Day-To-Day Calendar To Healthy Heart

Use this Senior Helpers Day-to-Day Calendar to a Healthy Heart to help you establish habits that promote a healthier lifestyle, resulting in a healthier and stronger heart. The calendar includes 28 days of suggested physical activities such as gardening, dancing, and Laughter Yoga. It also has tips for heart-healthy eating habits. They are all easy to-do daily activities.

 


The Vaccines You Need at 50+

If the word “vaccination” evokes images of childhood, it may be time to raise the subject with your doctor. It’s not just kid stuff: All adults — including those age 50 and older — need vaccines. And some of the adult vaccine recommendations from the U.S. Centers for Disease Control and Prevention (CDC) have changed recently. So even if you think you’ve been keeping up with your vaccines, you’ll want to review the CDC’s list of vaccine recommendations. 

Influenza vaccine 

Who needs it: Everyone over 6 months of age unless you:

  • Have had a severe reaction to the flu shot in the past
  • Are allergic to eggs
  • Have or have had Guillain-Barre syndrome
  • Have a fever. If you do, wait until you are no longer sick to get the vaccine.
  • How often: Annually


Notes: Flu kills around 36,000 people every year in the United States, and older Americans are among the most vulnerable groups. Because each year’s vaccine is formulated to combat that season’s influenza strains, you should get a dose every year. Flu shots are given during the September-to-March flu season. If you are 50 or older, don’t get the nasal spray form of the vaccine, which did not prove effective in clinical trials in people over age 49.

 


More Americans Living to 90, U.S. Census Finds

More Americans are living to 90 and beyond, and by 2050 their ranks could reach almost 9 million, a new U.S. Census Bureau report finds.

In fact, the number of nonagenarians has nearly tripled — from 720,000 in 1980 to 1.9 million in 2010, researchers found.Most of them — 74 percent — are women, particularly white women who live alone or in nursing homes, according to the report.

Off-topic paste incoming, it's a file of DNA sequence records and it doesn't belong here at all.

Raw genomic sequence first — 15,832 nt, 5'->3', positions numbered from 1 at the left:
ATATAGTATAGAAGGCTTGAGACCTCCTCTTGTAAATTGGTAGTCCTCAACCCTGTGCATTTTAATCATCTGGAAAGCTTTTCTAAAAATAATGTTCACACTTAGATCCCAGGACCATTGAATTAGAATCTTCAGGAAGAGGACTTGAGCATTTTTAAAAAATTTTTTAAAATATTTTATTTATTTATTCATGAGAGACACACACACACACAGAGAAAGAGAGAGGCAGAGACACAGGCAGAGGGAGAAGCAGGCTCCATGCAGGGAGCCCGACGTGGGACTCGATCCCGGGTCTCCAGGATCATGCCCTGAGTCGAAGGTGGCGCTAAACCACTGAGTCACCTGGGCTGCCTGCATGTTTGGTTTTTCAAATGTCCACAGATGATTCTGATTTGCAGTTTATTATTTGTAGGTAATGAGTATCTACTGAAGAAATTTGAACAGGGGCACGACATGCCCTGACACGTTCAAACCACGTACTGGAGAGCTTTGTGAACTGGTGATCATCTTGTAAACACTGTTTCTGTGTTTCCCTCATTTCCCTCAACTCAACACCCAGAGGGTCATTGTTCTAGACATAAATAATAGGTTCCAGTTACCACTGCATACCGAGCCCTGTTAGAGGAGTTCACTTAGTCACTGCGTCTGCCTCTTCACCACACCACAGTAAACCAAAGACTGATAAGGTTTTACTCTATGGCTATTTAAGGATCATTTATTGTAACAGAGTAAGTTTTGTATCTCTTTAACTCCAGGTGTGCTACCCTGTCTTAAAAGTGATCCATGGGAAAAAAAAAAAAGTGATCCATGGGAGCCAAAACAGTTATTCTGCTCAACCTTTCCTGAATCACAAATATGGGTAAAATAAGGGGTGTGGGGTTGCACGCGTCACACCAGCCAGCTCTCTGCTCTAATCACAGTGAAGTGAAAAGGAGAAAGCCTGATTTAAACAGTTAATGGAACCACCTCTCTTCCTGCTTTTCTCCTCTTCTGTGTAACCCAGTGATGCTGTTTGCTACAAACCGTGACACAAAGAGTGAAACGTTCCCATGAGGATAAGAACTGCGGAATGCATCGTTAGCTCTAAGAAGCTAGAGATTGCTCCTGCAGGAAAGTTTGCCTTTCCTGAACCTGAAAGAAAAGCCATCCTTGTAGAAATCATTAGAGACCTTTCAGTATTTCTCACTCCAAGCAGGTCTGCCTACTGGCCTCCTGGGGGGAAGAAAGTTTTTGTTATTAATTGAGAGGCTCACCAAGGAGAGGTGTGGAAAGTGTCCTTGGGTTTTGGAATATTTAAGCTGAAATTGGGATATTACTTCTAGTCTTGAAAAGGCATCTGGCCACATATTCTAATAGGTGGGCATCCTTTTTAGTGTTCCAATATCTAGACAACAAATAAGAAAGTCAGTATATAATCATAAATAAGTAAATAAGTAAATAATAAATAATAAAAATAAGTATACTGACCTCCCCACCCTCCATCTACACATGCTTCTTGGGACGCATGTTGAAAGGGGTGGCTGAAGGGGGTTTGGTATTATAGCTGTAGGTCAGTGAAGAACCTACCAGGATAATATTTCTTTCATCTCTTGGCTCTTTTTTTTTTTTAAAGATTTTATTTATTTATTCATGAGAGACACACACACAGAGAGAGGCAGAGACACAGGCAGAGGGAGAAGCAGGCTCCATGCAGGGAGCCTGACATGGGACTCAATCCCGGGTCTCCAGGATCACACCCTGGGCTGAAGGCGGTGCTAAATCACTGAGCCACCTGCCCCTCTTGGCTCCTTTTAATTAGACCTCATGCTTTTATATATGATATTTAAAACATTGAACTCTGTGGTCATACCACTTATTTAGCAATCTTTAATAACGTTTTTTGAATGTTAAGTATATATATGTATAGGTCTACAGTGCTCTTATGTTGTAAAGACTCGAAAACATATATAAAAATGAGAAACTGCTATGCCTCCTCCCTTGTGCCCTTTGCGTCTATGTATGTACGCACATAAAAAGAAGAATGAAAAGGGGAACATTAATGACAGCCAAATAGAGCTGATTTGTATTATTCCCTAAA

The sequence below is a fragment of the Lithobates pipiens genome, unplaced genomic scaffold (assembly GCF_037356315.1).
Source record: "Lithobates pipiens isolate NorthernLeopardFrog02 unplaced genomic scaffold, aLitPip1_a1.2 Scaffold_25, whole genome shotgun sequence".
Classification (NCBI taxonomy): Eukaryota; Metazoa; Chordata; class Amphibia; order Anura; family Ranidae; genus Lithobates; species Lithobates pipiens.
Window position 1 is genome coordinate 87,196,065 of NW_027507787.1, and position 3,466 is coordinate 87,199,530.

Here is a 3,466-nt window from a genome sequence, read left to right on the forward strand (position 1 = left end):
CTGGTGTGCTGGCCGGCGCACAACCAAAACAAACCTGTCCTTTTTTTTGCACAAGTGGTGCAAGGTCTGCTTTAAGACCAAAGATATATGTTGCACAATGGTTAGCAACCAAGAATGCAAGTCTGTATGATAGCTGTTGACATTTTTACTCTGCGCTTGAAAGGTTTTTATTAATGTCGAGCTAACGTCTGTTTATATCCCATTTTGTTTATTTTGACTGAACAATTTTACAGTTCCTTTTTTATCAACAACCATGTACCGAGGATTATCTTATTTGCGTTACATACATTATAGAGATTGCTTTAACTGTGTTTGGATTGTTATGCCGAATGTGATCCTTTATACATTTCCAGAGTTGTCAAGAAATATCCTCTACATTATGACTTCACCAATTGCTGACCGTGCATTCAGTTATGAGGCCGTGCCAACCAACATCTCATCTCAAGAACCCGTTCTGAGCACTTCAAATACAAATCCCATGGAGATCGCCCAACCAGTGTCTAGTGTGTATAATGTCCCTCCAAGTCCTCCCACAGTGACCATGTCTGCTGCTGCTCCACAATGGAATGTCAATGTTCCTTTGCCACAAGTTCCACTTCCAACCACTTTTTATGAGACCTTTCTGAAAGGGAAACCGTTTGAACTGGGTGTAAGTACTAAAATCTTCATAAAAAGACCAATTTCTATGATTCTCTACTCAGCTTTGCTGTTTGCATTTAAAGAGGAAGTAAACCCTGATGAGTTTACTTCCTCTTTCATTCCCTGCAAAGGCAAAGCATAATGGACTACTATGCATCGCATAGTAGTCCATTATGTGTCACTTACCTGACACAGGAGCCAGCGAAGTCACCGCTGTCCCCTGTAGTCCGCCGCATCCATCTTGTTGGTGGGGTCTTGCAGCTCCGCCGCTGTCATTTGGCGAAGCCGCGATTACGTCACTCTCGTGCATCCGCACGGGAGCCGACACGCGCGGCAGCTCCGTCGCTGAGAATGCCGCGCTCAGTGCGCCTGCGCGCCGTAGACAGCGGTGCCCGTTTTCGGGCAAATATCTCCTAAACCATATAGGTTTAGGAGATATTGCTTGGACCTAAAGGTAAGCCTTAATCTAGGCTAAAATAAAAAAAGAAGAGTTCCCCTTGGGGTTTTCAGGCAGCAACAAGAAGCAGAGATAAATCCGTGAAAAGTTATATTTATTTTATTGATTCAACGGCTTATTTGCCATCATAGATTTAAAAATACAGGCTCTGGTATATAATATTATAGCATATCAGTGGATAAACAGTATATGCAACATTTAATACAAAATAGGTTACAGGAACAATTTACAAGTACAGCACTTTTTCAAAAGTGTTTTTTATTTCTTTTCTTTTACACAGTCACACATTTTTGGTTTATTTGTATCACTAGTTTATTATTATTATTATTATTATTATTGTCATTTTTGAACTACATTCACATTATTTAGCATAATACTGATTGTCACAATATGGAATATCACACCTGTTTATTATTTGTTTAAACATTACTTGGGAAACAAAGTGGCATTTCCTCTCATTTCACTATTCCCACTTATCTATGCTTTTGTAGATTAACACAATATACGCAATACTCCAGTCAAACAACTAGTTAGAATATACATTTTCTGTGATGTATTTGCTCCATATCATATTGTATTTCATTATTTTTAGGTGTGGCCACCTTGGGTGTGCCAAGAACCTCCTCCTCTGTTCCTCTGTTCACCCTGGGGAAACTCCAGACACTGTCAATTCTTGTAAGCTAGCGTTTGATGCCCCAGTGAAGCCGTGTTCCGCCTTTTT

"The older population is aging rapidly and people have to prepare for a higher probability of living to 90 and adapting their lifestyle and savings behavior to that fact," said Richard Suzman, director of the division of behavioral and social research at the U.S. National Institute on Aging, which commissioned the report.

"In addition, we need to redouble efforts at finding ways to prevent and treat dementia and frailty," he said.

Those people living to 90 and beyond are the fastest-growing group in the older population, Suzman said. "This is in part due to the size of older cohorts coupled with increases in life expectancy," he said. Because of the rapid growth in the number of 90-year-olds, the report also suggests that the definition of the oldest of the old be changed from 85 to 90.

Among other demographic features of this 90-plus population: Most are widowed white women living alone or in a nursing home. Most are high school graduates. Almost half of their income comes from Social Security and almost all are covered by Medicare and/or Medicaid. Most have one or more disabilities.